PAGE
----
A tragic, real-world dilemma (HT: Eugene Volokh):
Alton Logan doesn’t understand why two lawyers with proof he didn’t commit murder were legally prevented from helping him. They had their reasons: To save Logan, they would have had to break the cardinal rule of attorney-client privilege to reveal their own client had committed the crime. But Logan had 26 years in prison to try to understand why he was convicted for a crime he didn’t commit….
“Yes. Sympathize with [the lawyers’ dilemma], yes. Understand it, no,” Logan tells Simon. “If you know this is an innocent person, why would you allow this person to be prosecuted, convicted, sent to prison for all these years?” asks the 54-year-old inmate.
Lawyers Jamie Kunz and Dale Coventry were public defenders when their client, Andrew Wilson, admitted to them he had shot-gunned a security guard to death in a 1982 robbery. When a tip led to Logan’s arrest and he went to trial for the crime, the two lawyers were in a bind. They wanted to help Logan but legally couldn’t.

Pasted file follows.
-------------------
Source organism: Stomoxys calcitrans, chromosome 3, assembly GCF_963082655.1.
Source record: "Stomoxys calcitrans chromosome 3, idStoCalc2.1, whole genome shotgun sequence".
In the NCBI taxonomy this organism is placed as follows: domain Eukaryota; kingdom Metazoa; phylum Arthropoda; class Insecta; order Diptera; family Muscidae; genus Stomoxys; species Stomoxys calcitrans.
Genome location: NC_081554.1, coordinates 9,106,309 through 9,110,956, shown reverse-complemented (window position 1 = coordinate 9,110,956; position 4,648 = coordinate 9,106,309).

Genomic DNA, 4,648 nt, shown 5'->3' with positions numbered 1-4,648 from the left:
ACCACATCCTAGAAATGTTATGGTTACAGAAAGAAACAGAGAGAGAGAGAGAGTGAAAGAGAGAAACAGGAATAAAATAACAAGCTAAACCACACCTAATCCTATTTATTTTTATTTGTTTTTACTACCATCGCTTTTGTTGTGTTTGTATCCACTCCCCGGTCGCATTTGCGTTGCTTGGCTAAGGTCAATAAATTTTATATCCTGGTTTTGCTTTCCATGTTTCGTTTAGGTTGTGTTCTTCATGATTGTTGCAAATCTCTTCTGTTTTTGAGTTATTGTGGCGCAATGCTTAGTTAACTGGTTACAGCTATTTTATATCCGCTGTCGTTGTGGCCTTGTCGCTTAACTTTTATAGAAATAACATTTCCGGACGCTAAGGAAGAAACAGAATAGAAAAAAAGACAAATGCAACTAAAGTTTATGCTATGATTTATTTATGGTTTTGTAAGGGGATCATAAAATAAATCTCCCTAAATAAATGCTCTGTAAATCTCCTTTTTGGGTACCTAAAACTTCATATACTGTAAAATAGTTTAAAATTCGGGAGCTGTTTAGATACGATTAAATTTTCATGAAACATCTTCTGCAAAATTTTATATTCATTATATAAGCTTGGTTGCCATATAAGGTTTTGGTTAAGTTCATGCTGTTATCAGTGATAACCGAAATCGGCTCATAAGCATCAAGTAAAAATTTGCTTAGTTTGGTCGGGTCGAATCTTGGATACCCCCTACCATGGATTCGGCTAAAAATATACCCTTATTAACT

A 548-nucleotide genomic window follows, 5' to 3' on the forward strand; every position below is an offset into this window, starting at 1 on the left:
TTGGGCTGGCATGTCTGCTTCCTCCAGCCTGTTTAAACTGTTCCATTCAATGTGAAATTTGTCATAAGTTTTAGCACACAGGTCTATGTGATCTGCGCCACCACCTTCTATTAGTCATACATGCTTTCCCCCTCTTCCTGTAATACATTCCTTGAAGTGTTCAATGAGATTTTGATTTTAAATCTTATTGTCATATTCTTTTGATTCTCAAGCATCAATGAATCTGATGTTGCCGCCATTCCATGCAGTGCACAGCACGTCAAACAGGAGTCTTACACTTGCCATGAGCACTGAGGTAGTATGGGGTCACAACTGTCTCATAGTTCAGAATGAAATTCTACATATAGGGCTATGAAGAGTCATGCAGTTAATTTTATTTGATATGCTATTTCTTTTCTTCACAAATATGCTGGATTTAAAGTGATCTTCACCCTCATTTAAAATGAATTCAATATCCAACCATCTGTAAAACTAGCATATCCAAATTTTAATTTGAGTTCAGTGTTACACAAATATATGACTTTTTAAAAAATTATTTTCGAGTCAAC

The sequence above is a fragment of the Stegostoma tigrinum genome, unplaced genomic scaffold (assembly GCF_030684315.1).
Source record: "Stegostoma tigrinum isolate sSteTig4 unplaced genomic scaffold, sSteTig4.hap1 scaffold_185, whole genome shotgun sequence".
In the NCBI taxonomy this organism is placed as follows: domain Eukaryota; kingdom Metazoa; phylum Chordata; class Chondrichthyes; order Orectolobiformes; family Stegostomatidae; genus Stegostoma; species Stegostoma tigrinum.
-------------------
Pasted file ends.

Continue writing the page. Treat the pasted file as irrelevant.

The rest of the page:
“The rules of conduct for attorneys, it’s very, very clear…. We’re in a position to where we have to maintain client confidentiality, just as a priest would or a doctor would. It’s just a requirement of the law. The system wouldn’t work without it,” says Coventry.
They watched Logan’s trial to see whether he got a life or death sentence. “We thought that somehow we would stop at least the execution,” Coventry tells Simon. “Morally, there’s very little difference and we were torn about that, but in terms of the canons of ethics, there is a difference — you can prevent a death.”